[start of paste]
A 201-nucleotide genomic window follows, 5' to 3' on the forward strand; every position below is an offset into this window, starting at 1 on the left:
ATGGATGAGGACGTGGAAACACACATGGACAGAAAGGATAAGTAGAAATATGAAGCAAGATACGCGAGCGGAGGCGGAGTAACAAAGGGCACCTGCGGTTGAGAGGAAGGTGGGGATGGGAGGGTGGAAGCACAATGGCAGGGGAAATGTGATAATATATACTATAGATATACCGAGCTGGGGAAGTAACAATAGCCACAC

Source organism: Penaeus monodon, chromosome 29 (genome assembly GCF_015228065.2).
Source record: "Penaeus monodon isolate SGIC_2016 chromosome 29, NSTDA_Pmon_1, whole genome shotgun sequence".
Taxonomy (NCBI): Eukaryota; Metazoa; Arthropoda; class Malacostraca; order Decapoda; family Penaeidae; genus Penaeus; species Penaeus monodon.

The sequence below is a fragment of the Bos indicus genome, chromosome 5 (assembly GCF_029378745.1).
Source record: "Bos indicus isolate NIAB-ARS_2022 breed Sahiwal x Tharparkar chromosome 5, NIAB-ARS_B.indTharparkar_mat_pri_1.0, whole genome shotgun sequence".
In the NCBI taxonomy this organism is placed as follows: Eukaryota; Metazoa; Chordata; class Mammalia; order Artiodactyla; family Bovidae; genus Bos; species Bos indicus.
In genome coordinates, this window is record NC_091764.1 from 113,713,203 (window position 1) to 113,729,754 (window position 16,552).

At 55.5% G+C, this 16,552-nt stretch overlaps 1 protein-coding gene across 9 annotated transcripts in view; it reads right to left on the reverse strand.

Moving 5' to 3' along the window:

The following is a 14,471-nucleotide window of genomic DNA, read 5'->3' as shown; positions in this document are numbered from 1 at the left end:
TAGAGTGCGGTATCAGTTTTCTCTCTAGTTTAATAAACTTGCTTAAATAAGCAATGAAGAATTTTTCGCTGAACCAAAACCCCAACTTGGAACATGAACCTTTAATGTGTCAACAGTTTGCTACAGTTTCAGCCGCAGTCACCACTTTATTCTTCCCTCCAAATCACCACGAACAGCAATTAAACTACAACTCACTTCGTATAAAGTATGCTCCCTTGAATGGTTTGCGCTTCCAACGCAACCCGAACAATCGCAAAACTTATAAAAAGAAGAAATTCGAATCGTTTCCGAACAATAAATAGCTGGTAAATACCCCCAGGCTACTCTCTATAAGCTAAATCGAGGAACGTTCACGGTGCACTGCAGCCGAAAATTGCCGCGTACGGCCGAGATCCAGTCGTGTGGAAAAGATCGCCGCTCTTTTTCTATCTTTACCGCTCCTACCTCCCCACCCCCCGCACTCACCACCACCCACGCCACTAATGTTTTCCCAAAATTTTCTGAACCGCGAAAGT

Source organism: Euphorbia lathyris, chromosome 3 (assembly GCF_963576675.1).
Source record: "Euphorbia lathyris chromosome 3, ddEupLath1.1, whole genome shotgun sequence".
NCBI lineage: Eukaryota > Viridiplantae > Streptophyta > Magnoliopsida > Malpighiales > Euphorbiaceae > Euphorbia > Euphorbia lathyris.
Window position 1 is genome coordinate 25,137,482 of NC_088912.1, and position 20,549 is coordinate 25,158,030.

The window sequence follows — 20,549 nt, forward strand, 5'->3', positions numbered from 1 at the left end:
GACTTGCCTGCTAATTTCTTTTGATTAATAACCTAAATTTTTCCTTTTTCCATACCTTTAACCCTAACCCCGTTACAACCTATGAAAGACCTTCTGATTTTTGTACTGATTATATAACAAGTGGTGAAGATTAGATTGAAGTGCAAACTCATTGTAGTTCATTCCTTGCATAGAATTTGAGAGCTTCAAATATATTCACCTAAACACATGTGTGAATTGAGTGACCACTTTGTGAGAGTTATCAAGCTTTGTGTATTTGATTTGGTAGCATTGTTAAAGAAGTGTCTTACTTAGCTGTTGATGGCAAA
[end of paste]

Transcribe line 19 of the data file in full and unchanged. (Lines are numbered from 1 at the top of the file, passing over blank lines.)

GACTTGCCTGCTAATTTCTTTTGATTAATAACCTAAATTTTTCCTTTTTCCATACCTTTAACCCTAACCCCGTTACAACCTATGAAAGACCTTCTGATTTTTGTACTGATTATATAACAAGTGGTGAAGATTAGATTGAAGTGCAAACTCATTGTAGTTCATTCCTTGCATAGAATTTGAGAGCTTCAAATATATTCACCTAAACACATGTGTGAATTGAGTGACCACTTTGTGAGAGTTATCAAGCTTTGTGTATTTGATTTGGTAGCATTGTTAAAGAAGTGTCTTACTTAGCTGTTGATGGCAAA